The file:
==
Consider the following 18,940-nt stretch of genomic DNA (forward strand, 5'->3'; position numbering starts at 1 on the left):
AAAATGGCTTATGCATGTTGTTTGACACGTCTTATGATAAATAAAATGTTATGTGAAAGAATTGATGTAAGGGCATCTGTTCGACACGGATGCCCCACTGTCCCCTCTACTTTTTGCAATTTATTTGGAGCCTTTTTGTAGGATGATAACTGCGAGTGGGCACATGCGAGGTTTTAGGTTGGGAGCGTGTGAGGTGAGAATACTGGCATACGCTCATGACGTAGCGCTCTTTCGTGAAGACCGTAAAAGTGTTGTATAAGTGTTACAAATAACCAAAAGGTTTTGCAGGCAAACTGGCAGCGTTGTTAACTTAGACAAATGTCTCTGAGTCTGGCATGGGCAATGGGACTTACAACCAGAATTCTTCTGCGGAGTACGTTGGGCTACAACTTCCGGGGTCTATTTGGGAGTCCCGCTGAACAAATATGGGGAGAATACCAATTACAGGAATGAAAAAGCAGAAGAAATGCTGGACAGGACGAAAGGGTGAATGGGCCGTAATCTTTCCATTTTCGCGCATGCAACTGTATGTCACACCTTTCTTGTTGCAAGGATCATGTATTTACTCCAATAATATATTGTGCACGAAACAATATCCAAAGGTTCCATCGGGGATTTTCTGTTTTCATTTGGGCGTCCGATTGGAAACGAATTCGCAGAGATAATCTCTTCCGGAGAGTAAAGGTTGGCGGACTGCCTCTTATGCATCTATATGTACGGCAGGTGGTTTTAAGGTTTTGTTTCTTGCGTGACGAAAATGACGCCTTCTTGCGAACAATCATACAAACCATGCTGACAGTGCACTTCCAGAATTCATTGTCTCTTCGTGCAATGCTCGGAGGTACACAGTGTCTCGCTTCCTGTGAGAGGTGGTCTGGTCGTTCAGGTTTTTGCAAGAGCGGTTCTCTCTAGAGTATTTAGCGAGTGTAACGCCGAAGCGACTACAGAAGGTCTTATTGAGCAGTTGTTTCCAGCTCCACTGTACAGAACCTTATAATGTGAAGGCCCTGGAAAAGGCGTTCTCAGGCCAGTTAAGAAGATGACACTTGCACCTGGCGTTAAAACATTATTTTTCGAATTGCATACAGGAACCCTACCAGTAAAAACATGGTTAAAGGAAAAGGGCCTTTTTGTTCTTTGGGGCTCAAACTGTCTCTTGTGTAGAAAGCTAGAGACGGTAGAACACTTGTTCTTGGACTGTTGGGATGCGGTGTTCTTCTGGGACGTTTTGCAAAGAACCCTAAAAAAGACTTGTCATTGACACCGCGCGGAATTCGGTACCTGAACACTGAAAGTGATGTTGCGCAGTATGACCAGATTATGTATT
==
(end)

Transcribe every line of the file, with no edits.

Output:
Consider the following 18,940-nt stretch of genomic DNA (forward strand, 5'->3'; position numbering starts at 1 on the left):
AAAATGGCTTATGCATGTTGTTTGACACGTCTTATGATAAATAAAATGTTATGTGAAAGAATTGATGTAAGGGCATCTGTTCGACACGGATGCCCCACTGTCCCCTCTACTTTTTGCAATTTATTTGGAGCCTTTTTGTAGGATGATAACTGCGAGTGGGCACATGCGAGGTTTTAGGTTGGGAGCGTGTGAGGTGAGAATACTGGCATACGCTCATGACGTAGCGCTCTTTCGTGAAGACCGTAAAAGTGTTGTATAAGTGTTACAAATAACCAAAAGGTTTTGCAGGCAAACTGGCAGCGTTGTTAACTTAGACAAATGTCTCTGAGTCTGGCATGGGCAATGGGACTTACAACCAGAATTCTTCTGCGGAGTACGTTGGGCTACAACTTCCGGGGTCTATTTGGGAGTCCCGCTGAACAAATATGGGGAGAATACCAATTACAGGAATGAAAAAGCAGAAGAAATGCTGGACAGGACGAAAGGGTGAATGGGCCGTAATCTTTCCATTTTCGCGCATGCAACTGTATGTCACACCTTTCTTGTTGCAAGGATCATGTATTTACTCCAATAATATATTGTGCACGAAACAATATCCAAAGGTTCCATCGGGGATTTTCTGTTTTCATTTGGGCGTCCGATTGGAAACGAATTCGCAGAGATAATCTCTTCCGGAGAGTAAAGGTTGGCGGACTGCCTCTTATGCATCTATATGTACGGCAGGTGGTTTTAAGGTTTTGTTTCTTGCGTGACGAAAATGACGCCTTCTTGCGAACAATCATACAAACCATGCTGACAGTGCACTTCCAGAATTCATTGTCTCTTCGTGCAATGCTCGGAGGTACACAGTGTCTCGCTTCCTGTGAGAGGTGGTCTGGTCGTTCAGGTTTTTGCAAGAGCGGTTCTCTCTAGAGTATTTAGCGAGTGTAACGCCGAAGCGACTACAGAAGGTCTTATTGAGCAGTTGTTTCCAGCTCCACTGTACAGAACCTTATAATGTGAAGGCCCTGGAAAAGGCGTTCTCAGGCCAGTTAAGAAGATGACACTTGCACCTGGCGTTAAAACATTATTTTTCGAATTGCATACAGGAACCCTACCAGTAAAAACATGGTTAAAGGAAAAGGGCCTTTTTGTTCTTTGGGGCTCAAACTGTCTCTTGTGTAGAAAGCTAGAGACGGTAGAACACTTGTTCTTGGACTGTTGGGATGCGGTGTTCTTCTGGGACGTTTTGCAAAGAACCCTAAAAAAGACTTGTCATTGACACCGCGCGGAATTCGGTACCTGAACACTGAAAGTGATGTTGCGCAGTATGACCAGATTATGTATT